To avoid these problems, feel all the way through the situations of your life, starting with the emotions, ending with a reconciliation of values:
feeling → appreciating → grappling → reconciling
Someone who’s felt through all their situations has integrity. They’re grounded. Integrity means they know what’s important to them and they’ve grappled with all the conflicts.
Integrity is easiest when your situation changes slowly: you have lots of time to notice your feelings, to find out what’s important to you, and to grapple with conflicts.
How about Wisdom?
The more dynamic your life — the more you deal with a variety of people and challenging situations every day — the quicker you must be at feeling through. The most important skill for leaders is this: quickness in feeling through things. Such a person is discerning or wise.
It’s easy to see if someone is wise: they’ll be very articulate about their feelings, their values, and how they’ve grappled with and reconciled their values in different situations.
They’ll also be creative. A wise person aims their life and their social activity in unusual, creative directions. They have values that can only be discovered by grappling with conflicts.
Here’s an example:
- I used to try to be liked by people. At some point, I realized this conflicted with my value of being at ease. I discovered I was being tense and fake in the name of being liked. Feeling appalled and embarrassed helped me decide not to aim at being liked, and instead try to be authentic and caring.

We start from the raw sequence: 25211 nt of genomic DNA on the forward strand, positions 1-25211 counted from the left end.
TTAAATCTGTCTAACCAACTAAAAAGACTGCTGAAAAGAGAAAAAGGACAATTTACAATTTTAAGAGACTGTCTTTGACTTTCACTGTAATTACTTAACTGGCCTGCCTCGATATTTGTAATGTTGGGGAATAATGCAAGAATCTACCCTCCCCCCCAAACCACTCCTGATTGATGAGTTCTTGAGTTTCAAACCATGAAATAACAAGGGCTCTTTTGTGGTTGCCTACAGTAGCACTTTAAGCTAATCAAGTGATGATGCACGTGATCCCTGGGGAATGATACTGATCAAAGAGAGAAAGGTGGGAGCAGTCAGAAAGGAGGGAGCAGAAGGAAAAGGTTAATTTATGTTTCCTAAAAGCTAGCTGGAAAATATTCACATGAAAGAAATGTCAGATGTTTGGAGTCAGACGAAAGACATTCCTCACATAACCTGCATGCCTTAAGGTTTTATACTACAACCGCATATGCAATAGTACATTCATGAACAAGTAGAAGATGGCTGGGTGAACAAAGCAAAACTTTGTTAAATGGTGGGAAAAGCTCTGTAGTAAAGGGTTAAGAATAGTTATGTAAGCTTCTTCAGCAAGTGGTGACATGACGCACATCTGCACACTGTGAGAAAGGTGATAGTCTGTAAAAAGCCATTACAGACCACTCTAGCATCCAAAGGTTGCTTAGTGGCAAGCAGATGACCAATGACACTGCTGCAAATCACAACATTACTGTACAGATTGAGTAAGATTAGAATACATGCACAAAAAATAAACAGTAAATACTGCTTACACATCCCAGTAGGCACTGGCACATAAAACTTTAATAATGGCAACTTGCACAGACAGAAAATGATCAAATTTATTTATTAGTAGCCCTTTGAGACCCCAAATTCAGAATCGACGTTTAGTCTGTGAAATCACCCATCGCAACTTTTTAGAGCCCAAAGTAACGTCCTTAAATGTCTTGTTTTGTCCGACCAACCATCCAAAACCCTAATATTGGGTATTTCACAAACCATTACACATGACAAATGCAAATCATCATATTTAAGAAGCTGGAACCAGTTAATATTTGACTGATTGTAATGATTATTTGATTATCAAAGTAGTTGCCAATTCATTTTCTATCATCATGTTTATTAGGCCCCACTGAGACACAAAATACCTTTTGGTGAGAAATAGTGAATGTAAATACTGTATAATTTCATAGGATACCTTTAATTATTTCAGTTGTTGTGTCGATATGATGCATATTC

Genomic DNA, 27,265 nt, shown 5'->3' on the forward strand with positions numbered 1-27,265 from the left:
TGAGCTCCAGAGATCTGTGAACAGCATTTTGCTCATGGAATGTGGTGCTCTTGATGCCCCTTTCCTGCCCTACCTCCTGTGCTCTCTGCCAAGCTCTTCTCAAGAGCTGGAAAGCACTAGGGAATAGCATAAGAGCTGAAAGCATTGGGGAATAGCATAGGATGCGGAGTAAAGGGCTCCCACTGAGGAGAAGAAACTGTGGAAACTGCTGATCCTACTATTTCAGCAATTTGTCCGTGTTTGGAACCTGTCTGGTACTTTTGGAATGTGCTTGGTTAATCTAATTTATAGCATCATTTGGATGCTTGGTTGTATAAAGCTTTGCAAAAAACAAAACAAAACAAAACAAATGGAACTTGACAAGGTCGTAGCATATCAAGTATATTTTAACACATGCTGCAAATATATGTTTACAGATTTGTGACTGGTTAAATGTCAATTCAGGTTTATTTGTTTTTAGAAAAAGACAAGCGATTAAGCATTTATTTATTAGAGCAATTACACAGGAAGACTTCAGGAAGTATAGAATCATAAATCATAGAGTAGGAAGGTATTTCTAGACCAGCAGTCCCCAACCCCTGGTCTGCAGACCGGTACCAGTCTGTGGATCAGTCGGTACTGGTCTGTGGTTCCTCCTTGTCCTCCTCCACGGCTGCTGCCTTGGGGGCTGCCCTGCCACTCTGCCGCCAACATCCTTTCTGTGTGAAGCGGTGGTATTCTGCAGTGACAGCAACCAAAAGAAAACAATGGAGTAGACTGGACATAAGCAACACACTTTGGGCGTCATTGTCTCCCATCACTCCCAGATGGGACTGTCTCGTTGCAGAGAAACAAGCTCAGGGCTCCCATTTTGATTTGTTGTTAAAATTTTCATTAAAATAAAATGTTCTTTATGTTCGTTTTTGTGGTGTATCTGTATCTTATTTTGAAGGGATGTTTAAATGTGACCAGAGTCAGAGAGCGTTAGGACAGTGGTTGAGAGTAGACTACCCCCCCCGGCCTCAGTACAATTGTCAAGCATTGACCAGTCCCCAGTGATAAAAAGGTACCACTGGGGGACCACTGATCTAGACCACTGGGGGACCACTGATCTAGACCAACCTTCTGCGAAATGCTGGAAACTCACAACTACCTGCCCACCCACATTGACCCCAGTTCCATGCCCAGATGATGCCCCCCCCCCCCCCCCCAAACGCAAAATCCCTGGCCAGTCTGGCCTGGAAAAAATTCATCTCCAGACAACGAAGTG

- Later, my new value of being authentic and caring came into conflict with being effective. I noticed myself being uncaring while pushing groups to be effective. Feeling frustrated and confused encouraged me to resolve this. I switched to a new view of effectiveness, about fostering capacity in myself and others.
In each case, the transition from old values to new remedied an error in thinking:
- In transitioning away from being liked, I addressed limits in my idea of good relationships.
- In transitioning away from being effective, I corrected similar misunderstandings about good teams.
I could drop the old values, precisely because I’d clarified what they’d really meant for me. The importance of the old values was entirely captured by the new, more comprehensive value.
These powerful new values and perspectives come from negative feelings. Without our feelings, we’d be stuck with primitive values like being liked and being effective.
Is Wisdom in Decline?
I believe all this—feelings, values, reconciliation—is part of being human, just like language or gesture. But many of us have lost track of it. If feelings are natural, why is the nature of feelings so obscure?
- Individually, why are we confused about feelings and values?
- Societally, why does that confusion become widespread?
How Individuals Get Confused
Our ability to feel through is under attack. First, broad cultural myths work to confuse us about how feelings and integrity work. Secondly, false beliefs make our values seem irreconcilable.
Cultural Myths. There are broad cultural misunderstandings of the emotions:
- One such myth is that of the stoic person — usually a man — who somehow knows what’s important to him and reconciles his values without ever feeling his feelings. The myth is that he’s just magically a highly effective person.